Is It Really a “War On Terror”? Part 11


Deanna Spingola
December 28, 2005

War crimes and their perpetrators are as ancient as war itself. War criminals have typically received punishment because responsible moral people have responded appropriately to the reprehensible actions of a few. Not all tribunals, official or otherwise, receive press attention, especially in a media controlled environment. Tribunals are convened against individuals who violate International Laws which encompass the Geneva Conventions, the United Nations Charter, the Nuremburg Charter and the Hague Convention of 1907. The United States signed each of these treaties and are morally bound by them. Then there is our own War Crimes Act of 1996 which prohibits Americans, including officials, from committing war crimes known as “grave breaches” of the Geneva Conventions.[1]

Considering our own War Crimes Act of 1996 and the International Treaties how can we justify our questionable invasion and alleged occupation actions? In an internal White House memo dated 25 January 2002 Alberto R. Gonzales, currently our Attorney General, warned Bush that members of his administration could possibly be prosecuted for war crimes as a result of the innovative techniques used in the war on terror. The Bush administration was also warned by a group of attorneys before the Iraqi invasion.[2] Therefore, given that the punishments for violations of the Geneva Conventions could include the death penalty, Gonzales urged Bush to “declare the war in Afghanistan, including the detention of Taliban and Al Qaeda fighters, exempt from the provisions of the Geneva Convention.”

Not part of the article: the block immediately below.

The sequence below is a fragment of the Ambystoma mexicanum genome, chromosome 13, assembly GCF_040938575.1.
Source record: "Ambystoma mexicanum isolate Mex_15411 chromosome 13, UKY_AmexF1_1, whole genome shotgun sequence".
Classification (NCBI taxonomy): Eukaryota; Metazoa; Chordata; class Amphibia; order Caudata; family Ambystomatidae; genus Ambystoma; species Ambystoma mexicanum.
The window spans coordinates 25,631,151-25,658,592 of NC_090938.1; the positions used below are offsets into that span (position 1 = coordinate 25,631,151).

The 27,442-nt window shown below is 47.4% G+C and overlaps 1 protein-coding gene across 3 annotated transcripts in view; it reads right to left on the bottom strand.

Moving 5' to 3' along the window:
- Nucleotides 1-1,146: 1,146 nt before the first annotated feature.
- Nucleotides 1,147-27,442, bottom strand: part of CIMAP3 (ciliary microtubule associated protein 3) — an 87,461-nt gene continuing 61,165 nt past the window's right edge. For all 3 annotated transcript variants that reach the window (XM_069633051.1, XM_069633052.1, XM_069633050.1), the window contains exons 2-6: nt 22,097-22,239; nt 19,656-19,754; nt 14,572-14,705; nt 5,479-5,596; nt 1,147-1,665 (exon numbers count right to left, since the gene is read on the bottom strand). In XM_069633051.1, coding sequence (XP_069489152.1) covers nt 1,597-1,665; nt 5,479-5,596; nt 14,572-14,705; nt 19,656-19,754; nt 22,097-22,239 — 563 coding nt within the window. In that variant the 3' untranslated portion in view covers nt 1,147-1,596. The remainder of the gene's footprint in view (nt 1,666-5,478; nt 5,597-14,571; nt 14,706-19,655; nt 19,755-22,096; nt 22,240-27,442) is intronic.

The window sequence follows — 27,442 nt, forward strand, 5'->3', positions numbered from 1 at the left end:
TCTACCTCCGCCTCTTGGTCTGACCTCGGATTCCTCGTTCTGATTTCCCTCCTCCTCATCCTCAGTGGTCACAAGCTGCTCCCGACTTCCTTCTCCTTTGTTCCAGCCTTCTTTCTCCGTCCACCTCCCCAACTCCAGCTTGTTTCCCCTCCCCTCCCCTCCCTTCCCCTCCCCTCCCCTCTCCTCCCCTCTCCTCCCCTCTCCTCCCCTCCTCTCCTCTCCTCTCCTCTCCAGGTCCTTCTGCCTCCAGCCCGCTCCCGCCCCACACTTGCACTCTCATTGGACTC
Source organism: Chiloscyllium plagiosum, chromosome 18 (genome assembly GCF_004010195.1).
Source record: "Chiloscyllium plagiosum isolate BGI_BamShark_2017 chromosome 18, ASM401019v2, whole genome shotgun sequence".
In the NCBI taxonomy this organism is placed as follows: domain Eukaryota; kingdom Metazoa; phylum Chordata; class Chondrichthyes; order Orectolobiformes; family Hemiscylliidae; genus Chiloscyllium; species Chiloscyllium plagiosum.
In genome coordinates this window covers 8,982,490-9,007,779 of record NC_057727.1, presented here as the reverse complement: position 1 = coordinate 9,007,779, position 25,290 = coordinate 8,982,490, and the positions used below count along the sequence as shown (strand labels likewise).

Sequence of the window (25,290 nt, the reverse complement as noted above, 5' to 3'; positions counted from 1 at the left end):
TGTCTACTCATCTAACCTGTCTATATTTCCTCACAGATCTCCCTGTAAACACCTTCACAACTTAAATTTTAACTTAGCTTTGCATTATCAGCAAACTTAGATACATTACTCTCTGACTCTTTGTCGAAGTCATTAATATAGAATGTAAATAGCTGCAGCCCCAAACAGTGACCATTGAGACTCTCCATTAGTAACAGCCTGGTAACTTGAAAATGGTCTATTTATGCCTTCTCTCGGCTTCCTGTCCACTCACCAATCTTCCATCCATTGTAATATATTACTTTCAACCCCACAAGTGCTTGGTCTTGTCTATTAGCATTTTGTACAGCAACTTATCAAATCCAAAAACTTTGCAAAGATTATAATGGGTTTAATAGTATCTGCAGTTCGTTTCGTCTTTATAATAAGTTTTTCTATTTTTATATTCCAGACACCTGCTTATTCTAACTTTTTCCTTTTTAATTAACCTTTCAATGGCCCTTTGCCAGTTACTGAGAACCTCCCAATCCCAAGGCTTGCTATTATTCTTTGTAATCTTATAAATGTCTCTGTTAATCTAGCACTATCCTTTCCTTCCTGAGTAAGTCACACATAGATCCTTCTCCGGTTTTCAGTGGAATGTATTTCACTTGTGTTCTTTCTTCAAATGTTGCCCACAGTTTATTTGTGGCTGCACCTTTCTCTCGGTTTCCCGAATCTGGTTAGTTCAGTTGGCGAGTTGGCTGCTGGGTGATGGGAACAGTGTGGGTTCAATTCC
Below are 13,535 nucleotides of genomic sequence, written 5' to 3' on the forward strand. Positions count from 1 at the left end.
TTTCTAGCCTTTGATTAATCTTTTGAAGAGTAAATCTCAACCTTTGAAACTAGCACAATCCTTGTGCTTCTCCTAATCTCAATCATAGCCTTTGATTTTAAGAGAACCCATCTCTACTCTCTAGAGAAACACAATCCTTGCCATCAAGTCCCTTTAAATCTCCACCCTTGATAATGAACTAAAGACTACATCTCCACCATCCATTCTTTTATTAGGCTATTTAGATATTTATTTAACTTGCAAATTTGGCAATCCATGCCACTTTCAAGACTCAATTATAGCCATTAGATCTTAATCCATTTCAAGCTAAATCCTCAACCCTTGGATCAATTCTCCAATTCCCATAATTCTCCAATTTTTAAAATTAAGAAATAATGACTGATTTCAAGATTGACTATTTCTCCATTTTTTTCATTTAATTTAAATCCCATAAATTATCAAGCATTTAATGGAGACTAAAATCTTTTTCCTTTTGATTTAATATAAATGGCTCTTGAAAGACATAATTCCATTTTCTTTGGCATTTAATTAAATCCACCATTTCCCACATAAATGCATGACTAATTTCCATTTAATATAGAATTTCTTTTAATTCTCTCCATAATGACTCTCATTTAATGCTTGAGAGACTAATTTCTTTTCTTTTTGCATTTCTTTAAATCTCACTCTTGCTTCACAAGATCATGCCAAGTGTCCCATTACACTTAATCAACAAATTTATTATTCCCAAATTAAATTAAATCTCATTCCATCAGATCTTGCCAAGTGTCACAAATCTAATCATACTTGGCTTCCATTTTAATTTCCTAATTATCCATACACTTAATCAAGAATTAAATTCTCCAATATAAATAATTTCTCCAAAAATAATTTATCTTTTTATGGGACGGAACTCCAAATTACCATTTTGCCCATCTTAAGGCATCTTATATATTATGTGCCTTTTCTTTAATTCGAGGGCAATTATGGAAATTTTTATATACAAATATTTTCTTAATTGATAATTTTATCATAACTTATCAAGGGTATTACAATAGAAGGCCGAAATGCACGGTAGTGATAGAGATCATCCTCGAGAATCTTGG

Gonzales stated that it would be difficult to determine how future Department of Justice prosecutors would apply the War Crimes Act of 1996. He also reminded the president that he, Bush, had already assumed the Constitutional authority to “make the determination you made on 18 January 2002 that the GPW (Geneva Convention III on the Treatment of Prisoners of War) does not apply to al Qaeda and the Taliban.” “Your determination would create a reasonable basis in law that (the War Crimes Act) does not apply which would provide a solid defense to any future prosecution.” Gonzales wrote.[3] He further stated in his memo: “As I discussed with you, the grounds for such a determination may include: A determination that Afghanistan was a failed state because the Taliban did not exercise full control over the territory and people, was not recognized by the international community, and was not capable of fulfilling its international obligations. A determination that the Taliban and its forces were, in fact, not a government, but a militant, terrorist-like group.”[4]

I don’t recall any expressions in the Constitution that give the executive branch of government the authority to arbitrarily determine the status of foreign leaders or the internal affairs of another country based on some self-serving agenda. Nor does it promote exemption from benevolent moral behavior. This is powerful commentary on presidential presumption of power which places every citizen, not just foreigners, in jeopardy. Anyone may easily, for expediency, be labeled as enemy combatants, terrorists, communists, liberals, leftists, useless eaters, insurgents, fetuses or unresponsive brain damaged defenseless people. And the penalty ascribed is open to the interpretation of a trained conditioned practitioner, foreign or native born, and there are no injunctions against torture or worse and total disregard for humanitarian treatment. Unfortunately, because of presidential privilege, though immoral, precedents have been established! Special operations are in place and regularly followed but denied if questioned by congress (like Dick Durbin), the alternative press or others.[5]

Read the complete PART 11 here.


~ by swfreedomlover on February 1, 2008.

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